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    Basil Tofu Recipe: A Spicy Vegetarian Spin on Pad Krapow

    We created this vegetarian stir-fry tofu dish by adapting one of our Thai takeout favorites, Pad Krapow. You can whip up this stir-fry in less than fifteen minutes for a simple weeknight dinner that delivers big with brightly fresh flavor from the Thai holy basil. 

    If you're looking for vegetarian Thai recipes with tofu, you've come to the right place!

    Pad Krapow is almost as famous as Thailand's reigning dish supreme, Pad Thai. And while we used to love eating a bowl of this delicious stir fry, it's not suitable for a vegetarian or vegan diet. 

    Typically, the Thai sauce contains fish or oyster sauce, and the dish's protein is pork, chicken, beef, or seafood. Not so, with this basil tofu stir fry that honestly tastes just as good, if not better than the classic version. 

    Breaking down the tofu into "ground tofu" gives the dish a more meat-like mouthfeel, and Thai basil adds a ton of flavor so that you won't miss any of the animal-based ingredients at all. 

    We topped our Thai-style tofu with a chili-garlic sauce - the fresh ginger and Thai chilies add some zing and heat to this savory, addictive dish. This meal is vegetarian, but you can easily make it a high-protein vegan dinner by omitting the cooked egg.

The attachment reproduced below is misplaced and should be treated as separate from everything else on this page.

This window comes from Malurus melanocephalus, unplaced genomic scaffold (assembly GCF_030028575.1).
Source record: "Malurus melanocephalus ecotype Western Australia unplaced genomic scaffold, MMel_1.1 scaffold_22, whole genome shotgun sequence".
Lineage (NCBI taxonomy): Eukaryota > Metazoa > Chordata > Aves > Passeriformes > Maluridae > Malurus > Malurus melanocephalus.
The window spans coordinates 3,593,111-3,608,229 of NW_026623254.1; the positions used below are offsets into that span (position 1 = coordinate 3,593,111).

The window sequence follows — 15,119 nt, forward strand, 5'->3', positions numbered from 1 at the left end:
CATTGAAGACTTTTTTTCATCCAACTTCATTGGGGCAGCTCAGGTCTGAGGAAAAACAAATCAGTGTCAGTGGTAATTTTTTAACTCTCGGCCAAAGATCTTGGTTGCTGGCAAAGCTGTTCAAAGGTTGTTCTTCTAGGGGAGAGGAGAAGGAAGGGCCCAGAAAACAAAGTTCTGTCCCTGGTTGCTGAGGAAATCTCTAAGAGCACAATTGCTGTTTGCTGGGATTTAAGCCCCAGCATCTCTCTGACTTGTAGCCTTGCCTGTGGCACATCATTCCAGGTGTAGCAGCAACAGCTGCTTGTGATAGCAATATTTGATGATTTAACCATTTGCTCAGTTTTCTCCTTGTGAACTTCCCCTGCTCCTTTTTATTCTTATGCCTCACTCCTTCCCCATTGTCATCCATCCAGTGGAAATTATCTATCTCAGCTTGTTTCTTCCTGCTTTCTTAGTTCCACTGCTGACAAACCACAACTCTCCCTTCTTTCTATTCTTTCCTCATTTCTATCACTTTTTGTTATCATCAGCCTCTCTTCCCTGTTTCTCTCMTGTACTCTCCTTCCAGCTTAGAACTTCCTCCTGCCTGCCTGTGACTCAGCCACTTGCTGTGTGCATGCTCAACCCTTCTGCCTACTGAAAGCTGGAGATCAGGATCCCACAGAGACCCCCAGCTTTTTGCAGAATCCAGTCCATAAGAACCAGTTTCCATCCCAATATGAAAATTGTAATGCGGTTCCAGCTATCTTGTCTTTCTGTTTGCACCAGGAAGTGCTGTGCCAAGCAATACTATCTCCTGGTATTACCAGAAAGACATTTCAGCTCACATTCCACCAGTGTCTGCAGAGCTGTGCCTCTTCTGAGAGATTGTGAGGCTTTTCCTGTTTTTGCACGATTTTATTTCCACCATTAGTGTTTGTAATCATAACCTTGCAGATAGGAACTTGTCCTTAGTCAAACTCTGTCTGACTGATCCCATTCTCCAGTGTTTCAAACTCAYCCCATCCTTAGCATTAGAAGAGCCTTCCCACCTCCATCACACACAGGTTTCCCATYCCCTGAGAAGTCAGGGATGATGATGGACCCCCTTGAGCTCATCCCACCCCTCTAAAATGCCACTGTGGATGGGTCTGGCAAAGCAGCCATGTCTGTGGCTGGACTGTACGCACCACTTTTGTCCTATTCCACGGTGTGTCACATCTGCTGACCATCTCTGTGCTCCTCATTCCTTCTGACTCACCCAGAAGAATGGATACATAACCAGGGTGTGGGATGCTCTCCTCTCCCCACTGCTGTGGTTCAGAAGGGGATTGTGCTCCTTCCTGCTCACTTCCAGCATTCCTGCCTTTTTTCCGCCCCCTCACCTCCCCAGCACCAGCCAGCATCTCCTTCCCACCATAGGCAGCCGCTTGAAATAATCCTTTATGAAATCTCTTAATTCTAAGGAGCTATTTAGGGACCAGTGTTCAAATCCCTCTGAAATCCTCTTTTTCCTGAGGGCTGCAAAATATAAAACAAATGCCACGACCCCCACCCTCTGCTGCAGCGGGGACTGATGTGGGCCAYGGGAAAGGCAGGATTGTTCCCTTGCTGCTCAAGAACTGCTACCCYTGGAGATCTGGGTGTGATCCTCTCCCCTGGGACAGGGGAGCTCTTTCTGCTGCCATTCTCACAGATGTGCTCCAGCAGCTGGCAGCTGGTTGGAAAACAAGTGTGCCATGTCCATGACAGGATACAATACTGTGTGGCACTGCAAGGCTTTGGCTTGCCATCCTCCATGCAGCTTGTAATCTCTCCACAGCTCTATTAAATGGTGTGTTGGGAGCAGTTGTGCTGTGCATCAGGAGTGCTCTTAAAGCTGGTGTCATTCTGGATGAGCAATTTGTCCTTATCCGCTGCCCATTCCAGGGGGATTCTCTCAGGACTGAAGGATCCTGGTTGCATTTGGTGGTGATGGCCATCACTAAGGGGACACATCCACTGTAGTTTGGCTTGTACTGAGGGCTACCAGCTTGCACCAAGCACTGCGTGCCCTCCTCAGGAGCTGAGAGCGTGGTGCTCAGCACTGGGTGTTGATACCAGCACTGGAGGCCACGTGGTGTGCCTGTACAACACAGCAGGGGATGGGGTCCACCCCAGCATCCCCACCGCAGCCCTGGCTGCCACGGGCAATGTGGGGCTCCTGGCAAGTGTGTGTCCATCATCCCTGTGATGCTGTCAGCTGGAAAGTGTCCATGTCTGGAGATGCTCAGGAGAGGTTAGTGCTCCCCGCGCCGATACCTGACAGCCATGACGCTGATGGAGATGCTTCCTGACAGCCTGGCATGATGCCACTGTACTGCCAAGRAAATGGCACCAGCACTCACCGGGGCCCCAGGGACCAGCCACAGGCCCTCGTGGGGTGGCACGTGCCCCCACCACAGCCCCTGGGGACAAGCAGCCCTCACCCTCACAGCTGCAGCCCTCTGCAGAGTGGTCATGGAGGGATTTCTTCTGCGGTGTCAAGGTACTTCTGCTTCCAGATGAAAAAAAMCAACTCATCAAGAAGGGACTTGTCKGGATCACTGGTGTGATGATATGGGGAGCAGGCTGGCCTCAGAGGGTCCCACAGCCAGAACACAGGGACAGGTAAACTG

Better yet? It is ready in a literal blink of the eye. Follow our simple, 15-minute recipe for our Thai basil tofu stir fry below.

      Thai Fried Tofu Recipe - Nutrition Information

      Calories: 270 kcal; Carbohydrates: 15 g; Protein: 9 g; Fat: 20 g; Sodium: 89 mg; Fiber: 3 g; Sugar: 9 g.

      Thai Tofu Stir Fry - FAQ

      Do I need to press the tofu?

      Yes! Much of the reason that tofu has a mushy reputation is that many people skip the necessary pressing step. 

      Tofu contains a load of water, and though the firm and extra-firm blocks have the lowest water concentration, it's still too much - by pressing your tofu, you'll achieve a perfectly crispy texture once the stir-frying is over, without the sogginess. 

      We like to use our tofu press simply because it saves us some time. If you're using a tofu press, press your tofu block for 15 mins. If you don't own one, you can also wrap your tofu block in some dry paper towel and press between two heavy plates or cutting boards for 2-3 hrs, minimum. If you'd like, you can place a weight on top of the cutting board or plate to speed the process up a little more. 

      Can I use a different type of tofu?

      For this spicy basil tofu stir fry, the only two types of tofu that work are firm or extra-firm. Soft, silken, and regular tofu all contain far too much water, leading to a soggy, watery stir fry instead - not ideal. 

      Can I substitute for Thai basil?

      If you can't find Thai basil at your local grocery store or Asian market, you can substitute for regular basil or try a different herb altogether. The meal definitely won't taste the same, but you can have some fun varying the dish's flavors.